I think combining the NBN development approach with Socialinclusion is probably the best way to go. It offers so much promise for creatives in media who have to go (have gone) overseas at present. Australia may not grow many philosophers but it’s a sea of great technical talent; most of which has been frustrated by a foreigner putting shareholders before the National good. This really starts by having a conversations rather than trading reports. And nothing happens before a common ID for all citizens is in place.

    Most of the other stuff is primarily cultural, which will take leadership (in the management committee, in your case) to change. The only way i can put this suggestion (diplomatically) is; there are very few creative industries in Canberra and they need encouragement.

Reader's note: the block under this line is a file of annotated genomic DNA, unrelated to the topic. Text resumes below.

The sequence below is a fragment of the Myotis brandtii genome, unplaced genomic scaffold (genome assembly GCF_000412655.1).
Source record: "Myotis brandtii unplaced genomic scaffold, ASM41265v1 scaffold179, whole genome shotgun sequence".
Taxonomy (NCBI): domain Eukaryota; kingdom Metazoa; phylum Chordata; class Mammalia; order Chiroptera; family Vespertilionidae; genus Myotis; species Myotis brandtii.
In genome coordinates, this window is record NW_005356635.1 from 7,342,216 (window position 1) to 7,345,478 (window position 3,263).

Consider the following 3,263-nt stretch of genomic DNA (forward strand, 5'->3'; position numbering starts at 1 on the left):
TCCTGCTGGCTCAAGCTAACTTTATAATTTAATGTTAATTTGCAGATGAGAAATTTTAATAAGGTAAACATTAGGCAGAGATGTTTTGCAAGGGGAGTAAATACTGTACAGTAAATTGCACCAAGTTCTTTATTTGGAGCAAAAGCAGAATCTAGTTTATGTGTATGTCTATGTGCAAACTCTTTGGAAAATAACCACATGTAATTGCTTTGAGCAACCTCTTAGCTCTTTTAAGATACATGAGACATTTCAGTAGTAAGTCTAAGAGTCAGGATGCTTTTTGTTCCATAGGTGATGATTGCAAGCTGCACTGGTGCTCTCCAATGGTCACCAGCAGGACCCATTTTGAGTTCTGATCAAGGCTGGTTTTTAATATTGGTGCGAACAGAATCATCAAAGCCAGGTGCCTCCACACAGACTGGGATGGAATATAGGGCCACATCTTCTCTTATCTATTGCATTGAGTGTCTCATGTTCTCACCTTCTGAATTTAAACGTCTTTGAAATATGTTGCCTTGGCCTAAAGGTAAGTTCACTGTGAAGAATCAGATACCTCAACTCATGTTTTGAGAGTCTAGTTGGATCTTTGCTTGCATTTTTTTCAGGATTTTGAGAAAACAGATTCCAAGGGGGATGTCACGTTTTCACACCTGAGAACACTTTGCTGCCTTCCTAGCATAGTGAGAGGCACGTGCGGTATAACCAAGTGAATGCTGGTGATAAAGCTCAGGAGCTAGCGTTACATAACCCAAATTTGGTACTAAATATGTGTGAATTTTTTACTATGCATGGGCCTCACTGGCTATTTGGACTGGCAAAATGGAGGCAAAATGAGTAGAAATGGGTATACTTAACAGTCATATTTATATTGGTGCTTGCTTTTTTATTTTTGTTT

I did suggest to Pia, who’ll be coming in, with Kate Lundy, to see the Minister and present a report soon that it would be great to run a half day workshop with the ICT committee, and link together the communities in Brisbane, Mel, Woollongong and Canberra, like Pia did during the last publicsphere. A lot of this has to do about using media in different ways, so the social dynamics can change. I think running distributed conferences – streaming and recording – will help the old folks change their spots.

    But bring Terry Cutler in to be MC. Some old folks shouldn’t change their spots.